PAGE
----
Pool Chemistry 101
When owning a pool, it’s important to understand the chemistry of your pool water. Below we explain basics of pool chemistry and what they mean for your pool.
Free Chlorine (FC)
This is your pool water “scrubber”. Free Chlorine is the chlorine available to bond with contaminants in your pool water, keeping it clean and healthy. If FC levels drop below acceptable levels, you may get algae growth in your pool. Counter to popular thinking, when a pool smells like chlorine, it means the FC levels have dropped to an unacceptable level. The smell is caused by the chloramines. This is the Combined Chlorine that has bonded to contaminants. Total chlorine is the combination of Free Chlorine and Combined Chlorine.
Total Alkalinity (TA)
This is a measurement of the water’s ability to manage pH changes. Proper alkalinity is crucial to chlorine “doing its job”. Low levels of TA can cause damage to your pool structure, as well as burning eyes for your swimmers. It can also cause chlorine to dissipate more quickly. If TA is too high, pool water can look cloudy and chlorine loses its effectiveness as a disinfectant.
pH is the balance between acid and alkalis (also known as basic). In simple terms, vinegar is an acid and baking soda is a basic. When pH levels are too low (acidic), this can cause skin and eye irritation and damage to your pool’s surfaces. Basic (alkaline) pool water can cause cloudy water and scaling on the pools surface.
Cyanuric Acid (CA)
Cyanuric Acid is often referred to as stabilizer or conditioner. CA plays a very important role in protecting your Free Chlorine. UV light destroys Free Chlorine. CA protects Free Chlorine by acting as its sort of sunscreen. The CA molecules bond with the ions in the Free Chlorine, keeping them from breaking apart when exposed to sunlight.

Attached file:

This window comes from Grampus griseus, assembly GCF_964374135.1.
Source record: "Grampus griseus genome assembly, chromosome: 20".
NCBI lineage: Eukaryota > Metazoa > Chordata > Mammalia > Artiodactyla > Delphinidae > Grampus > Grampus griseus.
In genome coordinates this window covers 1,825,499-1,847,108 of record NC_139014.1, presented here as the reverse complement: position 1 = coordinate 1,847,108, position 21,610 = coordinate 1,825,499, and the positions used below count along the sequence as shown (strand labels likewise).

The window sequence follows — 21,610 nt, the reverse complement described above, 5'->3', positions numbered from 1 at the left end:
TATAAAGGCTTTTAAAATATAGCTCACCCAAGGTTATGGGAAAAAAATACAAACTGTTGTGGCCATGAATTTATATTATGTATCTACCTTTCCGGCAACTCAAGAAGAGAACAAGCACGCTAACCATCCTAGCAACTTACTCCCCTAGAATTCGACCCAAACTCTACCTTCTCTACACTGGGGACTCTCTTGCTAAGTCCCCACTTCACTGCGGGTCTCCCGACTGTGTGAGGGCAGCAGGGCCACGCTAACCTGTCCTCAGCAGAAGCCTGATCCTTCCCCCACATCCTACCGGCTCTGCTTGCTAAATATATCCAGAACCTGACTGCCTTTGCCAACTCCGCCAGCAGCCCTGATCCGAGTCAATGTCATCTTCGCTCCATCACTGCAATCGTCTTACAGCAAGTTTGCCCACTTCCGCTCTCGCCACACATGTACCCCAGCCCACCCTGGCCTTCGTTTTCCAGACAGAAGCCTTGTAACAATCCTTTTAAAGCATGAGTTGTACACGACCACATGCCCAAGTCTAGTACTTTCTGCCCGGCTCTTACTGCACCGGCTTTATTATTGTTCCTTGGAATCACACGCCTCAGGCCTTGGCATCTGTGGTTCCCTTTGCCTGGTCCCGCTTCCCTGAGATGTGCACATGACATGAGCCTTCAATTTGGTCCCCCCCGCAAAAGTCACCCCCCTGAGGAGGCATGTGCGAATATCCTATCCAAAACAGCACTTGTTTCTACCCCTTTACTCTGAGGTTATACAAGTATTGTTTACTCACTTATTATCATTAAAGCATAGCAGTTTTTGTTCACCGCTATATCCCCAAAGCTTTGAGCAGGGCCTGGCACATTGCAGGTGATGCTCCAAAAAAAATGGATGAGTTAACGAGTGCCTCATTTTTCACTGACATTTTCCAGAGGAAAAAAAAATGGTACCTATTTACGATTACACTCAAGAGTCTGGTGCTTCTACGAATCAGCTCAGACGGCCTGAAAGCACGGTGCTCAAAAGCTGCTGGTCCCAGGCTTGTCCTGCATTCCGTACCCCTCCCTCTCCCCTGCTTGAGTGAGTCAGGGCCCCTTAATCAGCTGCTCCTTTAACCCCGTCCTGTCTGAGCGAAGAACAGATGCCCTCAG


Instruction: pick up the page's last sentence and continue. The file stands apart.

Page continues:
Calcium Hardness CH)
Calcium Hardness is a measure of the amount of calcium in your pool water. Calcium plays an important role in the health of your pool and equipment. High CH (hard water) can damage pool surfaces, pumps and heaters. Low CH (soft water) can cause corrosion of pool walls and liners. Low CH can be managed with adding the proper amount of calcium to the water. High calcium levels must be managed through balance of Total Alkalinity and pH.
Phosphates are algae and bacteria food. Phosphates have many sources – from rotting leaves and sweat to hair care products and sunscreen. A properly maintained pool will rarely need treatment for Phosphates.
For additional help with your pool chemistry, be sure to stop by one of our 5 Customer Care Locations.